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For Post-Soviet States, ‘Islamism’ is the ‘Zionism’ of Today

Moscow, following the lead of Tashkent, is now using the term “Islamism” against Muslims in much the same way that the Soviet regime used the term “Zionism” against Jews  – as a justification for official actions of whatever kind against Muslims it does not like, according to a leading Russian specialist on Islam.

Writing in “Trud” on June 2, Dmitriy Furman, who is a senior scholar at the Russian Academy of Sciences’ Institute of Europe, says that it is easy to understand why Uzbek President Islam Karimov has invoked this term but impossible to justify either his actions or those of Russian officials who are now doing the same.

Having bloodily suppressed the popular rising against him at Andijan, Karimov used the word “Islamism” in order to silence his opponents.  By employing it, he suggested that all of his opponents were somehow linked to international terrorism and thus implied that his actions against them were entirely justified.

For many in Moscow, Furman continues, Karimov’s clever use of this term helped to put everything in its proper place.  “To kill one’s fellow citizens is not a good thing,” he writes. “But to kill Islamists is something else” because Islamism is connected with “terrorism and jihad.” Indeed, for many “a good Islamist is a dead Islamist.”

And the term has yet another advantage for those in power, Furman notes: “it can be applied to almost any Muslim.”  And that sad fact, he says, helps to explain what is going on by highlighting the parallels between attacks on Islamism now and attacks on Zionism in Soviet times.

“The Soviet government strived to use anti-Semitism without speaking about ‘a struggle with the Jews,” Furman argues, “and thus said ‘Zionism’ just as now those who have not resolved to speak about ‘a struggle with Muslims’ use the euphemism ‘Islamism.’”

Zionism, as Furman points out, is the idea of Jewish state in Palestine, and “to find Jews who speak out against the idea of Israel is difficult. Thus almost all Jews are Zionists,” and consequently, Soviet officials were able to apply it to any Jew they selected regardless of his actions or ideas.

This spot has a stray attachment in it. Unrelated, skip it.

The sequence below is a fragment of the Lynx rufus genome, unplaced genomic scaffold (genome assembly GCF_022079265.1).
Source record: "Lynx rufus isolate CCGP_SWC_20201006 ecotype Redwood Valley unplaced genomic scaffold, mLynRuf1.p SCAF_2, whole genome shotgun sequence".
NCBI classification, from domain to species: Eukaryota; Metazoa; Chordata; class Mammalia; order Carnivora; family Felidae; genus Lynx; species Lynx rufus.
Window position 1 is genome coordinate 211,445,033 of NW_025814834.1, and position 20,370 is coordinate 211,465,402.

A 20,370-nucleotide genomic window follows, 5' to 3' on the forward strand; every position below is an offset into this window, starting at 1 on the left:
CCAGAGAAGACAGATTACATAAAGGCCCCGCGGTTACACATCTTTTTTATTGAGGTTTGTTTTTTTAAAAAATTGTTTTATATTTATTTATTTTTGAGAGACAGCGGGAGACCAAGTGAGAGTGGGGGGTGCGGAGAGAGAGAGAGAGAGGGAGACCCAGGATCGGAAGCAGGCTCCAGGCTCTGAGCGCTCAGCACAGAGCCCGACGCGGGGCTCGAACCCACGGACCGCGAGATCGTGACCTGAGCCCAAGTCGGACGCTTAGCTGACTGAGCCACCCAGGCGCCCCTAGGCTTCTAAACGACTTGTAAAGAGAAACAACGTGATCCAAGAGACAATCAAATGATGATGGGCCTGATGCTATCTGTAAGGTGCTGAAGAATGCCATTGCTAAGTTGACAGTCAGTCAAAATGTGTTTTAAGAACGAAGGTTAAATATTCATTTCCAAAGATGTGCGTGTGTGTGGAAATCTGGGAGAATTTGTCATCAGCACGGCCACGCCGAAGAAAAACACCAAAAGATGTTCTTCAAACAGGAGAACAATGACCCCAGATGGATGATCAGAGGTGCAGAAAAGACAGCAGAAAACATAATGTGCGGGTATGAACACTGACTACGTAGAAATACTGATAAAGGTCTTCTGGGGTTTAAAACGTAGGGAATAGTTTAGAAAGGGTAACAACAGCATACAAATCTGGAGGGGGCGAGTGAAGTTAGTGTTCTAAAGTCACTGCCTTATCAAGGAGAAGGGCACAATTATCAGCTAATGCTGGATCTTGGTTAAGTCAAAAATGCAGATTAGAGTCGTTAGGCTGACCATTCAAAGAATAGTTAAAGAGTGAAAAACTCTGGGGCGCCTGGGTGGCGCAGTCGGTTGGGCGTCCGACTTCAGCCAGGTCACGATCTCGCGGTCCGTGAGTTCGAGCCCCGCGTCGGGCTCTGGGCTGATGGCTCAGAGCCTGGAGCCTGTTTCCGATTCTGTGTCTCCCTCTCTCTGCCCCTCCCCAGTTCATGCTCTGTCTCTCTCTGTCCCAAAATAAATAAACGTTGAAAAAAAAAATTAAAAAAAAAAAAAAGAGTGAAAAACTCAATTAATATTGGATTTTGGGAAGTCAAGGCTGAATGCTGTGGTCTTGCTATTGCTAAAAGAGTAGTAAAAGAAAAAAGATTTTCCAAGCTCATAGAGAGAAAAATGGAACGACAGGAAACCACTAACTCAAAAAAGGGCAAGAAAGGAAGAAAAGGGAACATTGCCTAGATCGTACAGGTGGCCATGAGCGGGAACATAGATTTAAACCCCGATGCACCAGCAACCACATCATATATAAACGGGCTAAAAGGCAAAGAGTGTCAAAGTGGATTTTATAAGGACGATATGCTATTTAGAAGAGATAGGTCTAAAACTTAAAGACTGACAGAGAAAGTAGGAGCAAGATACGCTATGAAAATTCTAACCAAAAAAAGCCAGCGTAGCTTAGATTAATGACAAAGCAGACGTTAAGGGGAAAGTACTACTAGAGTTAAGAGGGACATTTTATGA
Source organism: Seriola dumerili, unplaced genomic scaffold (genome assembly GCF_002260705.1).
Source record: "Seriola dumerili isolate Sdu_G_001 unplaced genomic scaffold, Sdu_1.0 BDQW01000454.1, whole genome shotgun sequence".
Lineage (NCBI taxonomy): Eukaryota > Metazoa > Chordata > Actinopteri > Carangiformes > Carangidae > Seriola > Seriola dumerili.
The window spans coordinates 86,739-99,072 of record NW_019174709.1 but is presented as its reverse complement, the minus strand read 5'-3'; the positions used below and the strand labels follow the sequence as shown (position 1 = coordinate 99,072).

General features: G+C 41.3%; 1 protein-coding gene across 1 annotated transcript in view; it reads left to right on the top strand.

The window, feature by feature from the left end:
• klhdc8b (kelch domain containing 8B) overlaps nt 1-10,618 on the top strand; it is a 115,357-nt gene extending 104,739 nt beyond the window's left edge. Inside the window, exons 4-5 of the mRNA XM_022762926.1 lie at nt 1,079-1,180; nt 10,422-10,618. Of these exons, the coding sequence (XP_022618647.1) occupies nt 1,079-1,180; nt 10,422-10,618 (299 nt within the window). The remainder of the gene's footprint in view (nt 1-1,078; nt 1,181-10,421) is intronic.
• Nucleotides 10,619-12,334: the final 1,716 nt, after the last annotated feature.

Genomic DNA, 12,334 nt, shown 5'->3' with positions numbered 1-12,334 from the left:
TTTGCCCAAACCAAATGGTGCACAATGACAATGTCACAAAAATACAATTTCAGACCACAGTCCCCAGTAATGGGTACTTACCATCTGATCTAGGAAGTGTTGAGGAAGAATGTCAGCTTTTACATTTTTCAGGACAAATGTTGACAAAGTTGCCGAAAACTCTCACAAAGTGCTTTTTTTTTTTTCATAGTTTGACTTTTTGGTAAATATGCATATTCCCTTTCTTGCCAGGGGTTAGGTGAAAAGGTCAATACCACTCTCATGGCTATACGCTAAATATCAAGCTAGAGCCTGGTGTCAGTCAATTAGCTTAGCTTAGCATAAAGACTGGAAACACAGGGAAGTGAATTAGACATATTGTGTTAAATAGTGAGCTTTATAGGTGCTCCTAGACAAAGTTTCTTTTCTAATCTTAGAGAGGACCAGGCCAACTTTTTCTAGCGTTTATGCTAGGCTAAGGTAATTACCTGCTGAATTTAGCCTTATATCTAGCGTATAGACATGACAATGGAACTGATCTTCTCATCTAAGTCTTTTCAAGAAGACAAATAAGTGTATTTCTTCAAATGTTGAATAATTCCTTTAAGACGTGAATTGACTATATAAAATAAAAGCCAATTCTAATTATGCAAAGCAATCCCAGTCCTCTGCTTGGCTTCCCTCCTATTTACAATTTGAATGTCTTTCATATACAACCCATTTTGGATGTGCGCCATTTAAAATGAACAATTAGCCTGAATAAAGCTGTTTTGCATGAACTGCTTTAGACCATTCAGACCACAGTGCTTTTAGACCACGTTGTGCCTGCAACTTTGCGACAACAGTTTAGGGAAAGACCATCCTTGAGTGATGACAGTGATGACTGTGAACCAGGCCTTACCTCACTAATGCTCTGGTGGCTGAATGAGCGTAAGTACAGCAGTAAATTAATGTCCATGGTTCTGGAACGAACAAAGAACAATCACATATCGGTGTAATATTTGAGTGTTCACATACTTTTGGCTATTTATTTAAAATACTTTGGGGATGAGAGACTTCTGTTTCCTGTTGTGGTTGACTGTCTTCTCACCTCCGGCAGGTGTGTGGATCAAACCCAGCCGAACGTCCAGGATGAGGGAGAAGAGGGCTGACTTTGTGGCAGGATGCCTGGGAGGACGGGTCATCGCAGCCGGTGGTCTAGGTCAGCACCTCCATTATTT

In much the same way, Furman says, Islamism is about the institutionalization of the Islamic norms in public life.  “To find a Muslim who asserts that Islamic norms should not be introduced is just as difficult [as to find a Jew who opposes the state of Israel]. And consequently, the terrible word ‘Islamist’ can be applied” in the same way.

And there is yet another way in which these two terms play a similar role.  Both among Jews and among Muslims, there are a wide variety of views about what kind of actions are appropriate to bring their goals into life. Some in both groups support the use of force, while others do not.

But those who talked about Zionism in Soviet times or use the term Islamism now often seek to obscure this diversity and to blame all Jews or all Muslims for the actions of tiny minorities of each.

In Soviet times, Furman notes, officials often made the following “pseudo-logical” argument: Jews should not be admitted to universities since practically all of them are Zionists” and Zionists by definition either have contacts with undesirable groups or act in undesirable ways. The absurdity and immorality of that argument, of coruse, did not stop Soviet officials from using it. And there is a very real danger that officials in the Russian Federation and elsewhere will begin to invoke the word Islamist in much the same way and for many of the same purposes.

That term, Furman concludes, must not be used as a synonym for horror and as a justification for any cruelties [as Karimov has done]. If there is a religion of Islam, then there must be Islamism, the striving to bring to life the norms of this religion.  Just as if there is a Jewish people, then there must be Zionism, the nationalism of this people.”